By making stretching a regular part of your daily routine, you can stop problems before they slow you down. Prevention is the best way to reach your performance goals. 

Pay attention to your body

Your body, if you let it, will alert you to the onset of Achilles tendinitis. If you begin to experience any signs of this condition, you should immediately take steps to manage it. For example, if you begin to experience pain or swelling or stiffness in the area of the tendon, you should stop your training routine and take steps to address the problem. 

male runner in white black clothes holds his knee at the stadium, sports injury

Managing Achilles Tendinitis

If you do develop Achilles tendinitis, you are not doomed to suffer, forced to permanently give up your favorite sport or forced to limit your physical performance. Here are some steps you can take to manage your condition and continue to stay running.

Engage in RICE

If you notice early signs of Achilles tendinitis, you can begin to treat it by following the RICE method. The acronym stands for rest, ice, compression and elevation. Temporarily step back from your regular running routine to use these methods to address your discomfort. If you catch it early, you may only need this approach to return to your sport. 

Consult with a sports medicine specialist

If RICE does not help, or if you suffer from recurring tendinitis, you may want to consult with an expert in sports medicine, like the team here at Dynamic Sports Medicine. These experienced, athlete-trusted professionals can provide you with a thorough evaluation, customized care plan and preventive routines to help you both recover from and prevent a recurrence of, this condition.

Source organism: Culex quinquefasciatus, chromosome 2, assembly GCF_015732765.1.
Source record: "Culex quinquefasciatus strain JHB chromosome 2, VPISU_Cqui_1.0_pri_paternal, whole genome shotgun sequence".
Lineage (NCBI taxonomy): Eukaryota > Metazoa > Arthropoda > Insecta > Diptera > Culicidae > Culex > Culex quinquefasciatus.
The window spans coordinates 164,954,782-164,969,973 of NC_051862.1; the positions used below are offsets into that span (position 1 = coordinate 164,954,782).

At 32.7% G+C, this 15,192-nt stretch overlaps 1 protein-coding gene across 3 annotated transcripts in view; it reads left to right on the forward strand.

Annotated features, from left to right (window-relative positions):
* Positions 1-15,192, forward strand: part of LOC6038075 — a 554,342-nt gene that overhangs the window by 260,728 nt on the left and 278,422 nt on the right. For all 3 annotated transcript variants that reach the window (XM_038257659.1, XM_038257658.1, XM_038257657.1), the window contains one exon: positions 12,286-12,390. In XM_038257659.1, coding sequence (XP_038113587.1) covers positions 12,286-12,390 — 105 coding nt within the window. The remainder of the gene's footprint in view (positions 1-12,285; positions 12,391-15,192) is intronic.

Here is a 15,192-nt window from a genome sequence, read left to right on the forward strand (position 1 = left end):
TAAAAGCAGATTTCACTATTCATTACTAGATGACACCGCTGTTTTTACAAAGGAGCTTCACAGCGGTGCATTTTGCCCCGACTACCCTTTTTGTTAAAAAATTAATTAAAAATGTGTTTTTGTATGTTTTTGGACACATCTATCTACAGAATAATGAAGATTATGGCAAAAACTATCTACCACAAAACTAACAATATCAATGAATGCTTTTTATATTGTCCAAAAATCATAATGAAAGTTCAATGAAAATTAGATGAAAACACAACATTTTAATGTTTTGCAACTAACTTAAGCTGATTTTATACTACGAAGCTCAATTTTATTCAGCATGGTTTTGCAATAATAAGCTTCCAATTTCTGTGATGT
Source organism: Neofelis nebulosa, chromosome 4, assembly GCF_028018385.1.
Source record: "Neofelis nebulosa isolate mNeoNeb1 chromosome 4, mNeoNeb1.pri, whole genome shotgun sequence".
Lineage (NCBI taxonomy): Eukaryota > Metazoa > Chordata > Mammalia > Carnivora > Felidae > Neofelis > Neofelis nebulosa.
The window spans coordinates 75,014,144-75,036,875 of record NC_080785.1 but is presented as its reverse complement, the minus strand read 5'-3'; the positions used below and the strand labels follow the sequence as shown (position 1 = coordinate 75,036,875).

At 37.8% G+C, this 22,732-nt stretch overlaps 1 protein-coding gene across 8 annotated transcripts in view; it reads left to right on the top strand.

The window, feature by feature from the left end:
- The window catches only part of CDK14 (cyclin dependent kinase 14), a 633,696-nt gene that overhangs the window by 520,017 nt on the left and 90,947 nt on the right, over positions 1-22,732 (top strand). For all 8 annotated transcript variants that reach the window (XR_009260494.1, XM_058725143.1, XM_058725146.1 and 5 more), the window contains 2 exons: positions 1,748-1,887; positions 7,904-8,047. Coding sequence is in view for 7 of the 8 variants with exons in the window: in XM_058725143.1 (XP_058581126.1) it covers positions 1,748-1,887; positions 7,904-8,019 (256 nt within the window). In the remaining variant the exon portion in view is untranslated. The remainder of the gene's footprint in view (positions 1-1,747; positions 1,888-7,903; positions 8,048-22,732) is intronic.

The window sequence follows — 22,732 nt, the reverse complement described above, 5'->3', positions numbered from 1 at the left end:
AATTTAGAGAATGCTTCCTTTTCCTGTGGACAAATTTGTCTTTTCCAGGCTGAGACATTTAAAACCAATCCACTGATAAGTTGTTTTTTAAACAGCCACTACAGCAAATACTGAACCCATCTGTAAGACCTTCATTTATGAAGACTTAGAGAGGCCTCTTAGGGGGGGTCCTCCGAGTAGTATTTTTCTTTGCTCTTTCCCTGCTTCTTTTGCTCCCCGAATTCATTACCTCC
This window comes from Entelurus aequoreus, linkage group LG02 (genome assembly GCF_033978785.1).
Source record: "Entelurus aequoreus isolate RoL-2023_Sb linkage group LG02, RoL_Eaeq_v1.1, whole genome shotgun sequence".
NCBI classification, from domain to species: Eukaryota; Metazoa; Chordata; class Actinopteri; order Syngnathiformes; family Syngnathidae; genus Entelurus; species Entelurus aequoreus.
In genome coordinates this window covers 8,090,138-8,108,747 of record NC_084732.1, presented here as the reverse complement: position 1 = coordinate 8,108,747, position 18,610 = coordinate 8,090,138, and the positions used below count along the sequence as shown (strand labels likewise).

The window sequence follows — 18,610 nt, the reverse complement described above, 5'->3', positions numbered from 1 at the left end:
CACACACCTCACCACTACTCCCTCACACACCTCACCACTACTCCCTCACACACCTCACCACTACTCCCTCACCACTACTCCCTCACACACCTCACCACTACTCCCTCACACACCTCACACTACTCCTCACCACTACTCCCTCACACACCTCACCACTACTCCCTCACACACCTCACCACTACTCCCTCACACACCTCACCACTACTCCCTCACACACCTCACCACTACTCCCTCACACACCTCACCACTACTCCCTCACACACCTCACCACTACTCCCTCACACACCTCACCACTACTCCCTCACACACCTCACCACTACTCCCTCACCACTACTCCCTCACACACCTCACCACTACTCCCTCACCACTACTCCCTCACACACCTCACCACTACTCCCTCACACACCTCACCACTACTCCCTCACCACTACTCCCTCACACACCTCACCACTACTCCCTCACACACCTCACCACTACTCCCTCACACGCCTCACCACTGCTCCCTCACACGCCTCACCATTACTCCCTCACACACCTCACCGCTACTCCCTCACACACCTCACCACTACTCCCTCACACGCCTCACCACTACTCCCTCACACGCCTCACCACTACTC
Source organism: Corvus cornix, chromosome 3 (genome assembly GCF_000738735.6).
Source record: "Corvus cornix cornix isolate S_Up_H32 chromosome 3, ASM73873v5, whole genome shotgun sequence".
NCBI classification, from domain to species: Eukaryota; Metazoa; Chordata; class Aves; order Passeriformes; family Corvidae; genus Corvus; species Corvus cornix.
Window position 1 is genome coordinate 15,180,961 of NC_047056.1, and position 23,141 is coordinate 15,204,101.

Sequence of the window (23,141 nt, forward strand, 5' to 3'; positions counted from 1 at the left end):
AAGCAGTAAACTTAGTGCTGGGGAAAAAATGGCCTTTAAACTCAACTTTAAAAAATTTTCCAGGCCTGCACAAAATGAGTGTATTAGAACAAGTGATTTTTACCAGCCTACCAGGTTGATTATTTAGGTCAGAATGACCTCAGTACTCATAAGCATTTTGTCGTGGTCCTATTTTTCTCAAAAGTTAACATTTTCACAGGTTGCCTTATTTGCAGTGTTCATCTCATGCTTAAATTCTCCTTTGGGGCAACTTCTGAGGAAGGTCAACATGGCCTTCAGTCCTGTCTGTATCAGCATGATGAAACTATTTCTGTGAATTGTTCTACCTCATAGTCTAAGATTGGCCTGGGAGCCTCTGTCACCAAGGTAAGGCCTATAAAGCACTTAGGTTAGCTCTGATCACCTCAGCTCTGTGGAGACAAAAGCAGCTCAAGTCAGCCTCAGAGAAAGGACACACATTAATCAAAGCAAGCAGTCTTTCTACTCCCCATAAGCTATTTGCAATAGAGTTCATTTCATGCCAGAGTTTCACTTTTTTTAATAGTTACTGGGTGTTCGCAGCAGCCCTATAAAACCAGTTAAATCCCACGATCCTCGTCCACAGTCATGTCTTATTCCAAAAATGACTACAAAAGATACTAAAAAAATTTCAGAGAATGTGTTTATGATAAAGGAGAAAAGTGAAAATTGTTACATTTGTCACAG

Engage in chiropractic care

A Male Physical Therapist Stretching a Female Patient

Chiropractic care is a proven and effective approach to managing Achilles tendinitis. Your care team can provide you with a variety of exercises and treatments designed to alleviate pain, strengthen and stretch your muscles and improve your ankles resiliency. Here are some techniques a chiropractor or sports medicine professional may use:

  • Stretching
  • Strengthening exercises
  • Active Release Technique to remove adhesions on the ankle tissues
  • Chiropractic adjustments to alleviate pain and stop nerve dysfunction
  • And more

If you want to keep running, preventing and managing Achilles tendinitis is a necessity. At Dynamic Sports Medicine, the same professionals who treat professional athletes are available to deliver state-of-the art treatment as well as advice and support about how to prevent this condition in the first place. Contact us today to schedule your appointment with the top sports medicine providers in Austin.

Dr. Matt Lowe

Dr. Matt Lowe’s extensive knowledge of the human body, combined with his experience as a world-class athlete, allows him to provide his patients with the most advanced and integrative approach to treating injuries and improving sports performance. Throughout his chiropractic career, he has treated active individuals as well as professional athletes from the NFL, NBA, PGA, NCAA and the U.S. Olympic Team.